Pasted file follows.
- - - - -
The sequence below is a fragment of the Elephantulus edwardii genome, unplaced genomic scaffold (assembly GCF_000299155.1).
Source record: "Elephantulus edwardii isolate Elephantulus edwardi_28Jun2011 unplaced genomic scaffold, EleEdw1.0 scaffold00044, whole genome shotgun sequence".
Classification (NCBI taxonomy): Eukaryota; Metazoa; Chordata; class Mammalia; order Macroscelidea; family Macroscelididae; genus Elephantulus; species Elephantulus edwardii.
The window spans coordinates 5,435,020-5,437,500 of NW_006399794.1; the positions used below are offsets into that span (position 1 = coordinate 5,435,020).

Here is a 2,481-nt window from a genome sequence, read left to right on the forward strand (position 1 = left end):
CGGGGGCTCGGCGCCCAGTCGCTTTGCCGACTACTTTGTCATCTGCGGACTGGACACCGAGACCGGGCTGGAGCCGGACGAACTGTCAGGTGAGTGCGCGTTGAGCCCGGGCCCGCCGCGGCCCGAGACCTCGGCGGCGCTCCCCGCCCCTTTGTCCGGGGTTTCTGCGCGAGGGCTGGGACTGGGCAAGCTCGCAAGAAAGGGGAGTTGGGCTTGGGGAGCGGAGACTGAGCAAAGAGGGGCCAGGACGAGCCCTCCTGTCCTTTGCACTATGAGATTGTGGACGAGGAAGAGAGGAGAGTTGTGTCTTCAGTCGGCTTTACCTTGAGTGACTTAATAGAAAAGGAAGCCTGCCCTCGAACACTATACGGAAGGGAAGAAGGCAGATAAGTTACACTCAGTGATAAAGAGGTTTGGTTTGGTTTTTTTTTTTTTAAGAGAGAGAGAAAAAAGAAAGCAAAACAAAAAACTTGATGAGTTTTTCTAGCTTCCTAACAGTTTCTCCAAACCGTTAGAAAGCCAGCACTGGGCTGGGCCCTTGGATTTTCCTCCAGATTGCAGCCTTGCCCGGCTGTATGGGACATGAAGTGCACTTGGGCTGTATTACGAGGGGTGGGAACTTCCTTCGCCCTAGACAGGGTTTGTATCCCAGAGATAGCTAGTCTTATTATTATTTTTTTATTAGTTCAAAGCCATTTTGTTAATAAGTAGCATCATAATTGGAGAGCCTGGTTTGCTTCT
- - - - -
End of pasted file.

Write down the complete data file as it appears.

The sequence below is a fragment of the Elephantulus edwardii genome, unplaced genomic scaffold (assembly GCF_000299155.1).
Source record: "Elephantulus edwardii isolate Elephantulus edwardi_28Jun2011 unplaced genomic scaffold, EleEdw1.0 scaffold00044, whole genome shotgun sequence".
Classification (NCBI taxonomy): Eukaryota; Metazoa; Chordata; class Mammalia; order Macroscelidea; family Macroscelididae; genus Elephantulus; species Elephantulus edwardii.
The window spans coordinates 5,435,020-5,437,500 of NW_006399794.1; the positions used below are offsets into that span (position 1 = coordinate 5,435,020).

Here is a 2,481-nt window from a genome sequence, read left to right on the forward strand (position 1 = left end):
CGGGGGCTCGGCGCCCAGTCGCTTTGCCGACTACTTTGTCATCTGCGGACTGGACACCGAGACCGGGCTGGAGCCGGACGAACTGTCAGGTGAGTGCGCGTTGAGCCCGGGCCCGCCGCGGCCCGAGACCTCGGCGGCGCTCCCCGCCCCTTTGTCCGGGGTTTCTGCGCGAGGGCTGGGACTGGGCAAGCTCGCAAGAAAGGGGAGTTGGGCTTGGGGAGCGGAGACTGAGCAAAGAGGGGCCAGGACGAGCCCTCCTGTCCTTTGCACTATGAGATTGTGGACGAGGAAGAGAGGAGAGTTGTGTCTTCAGTCGGCTTTACCTTGAGTGACTTAATAGAAAAGGAAGCCTGCCCTCGAACACTATACGGAAGGGAAGAAGGCAGATAAGTTACACTCAGTGATAAAGAGGTTTGGTTTGGTTTTTTTTTTTTTAAGAGAGAGAGAAAAAAGAAAGCAAAACAAAAAACTTGATGAGTTTTTCTAGCTTCCTAACAGTTTCTCCAAACCGTTAGAAAGCCAGCACTGGGCTGGGCCCTTGGATTTTCCTCCAGATTGCAGCCTTGCCCGGCTGTATGGGACATGAAGTGCACTTGGGCTGTATTACGAGGGGTGGGAACTTCCTTCGCCCTAGACAGGGTTTGTATCCCAGAGATAGCTAGTCTTATTATTATTTTTTTATTAGTTCAAAGCCATTTTGTTAATAAGTAGCATCATAATTGGAGAGCCTGGTTTGCTTCT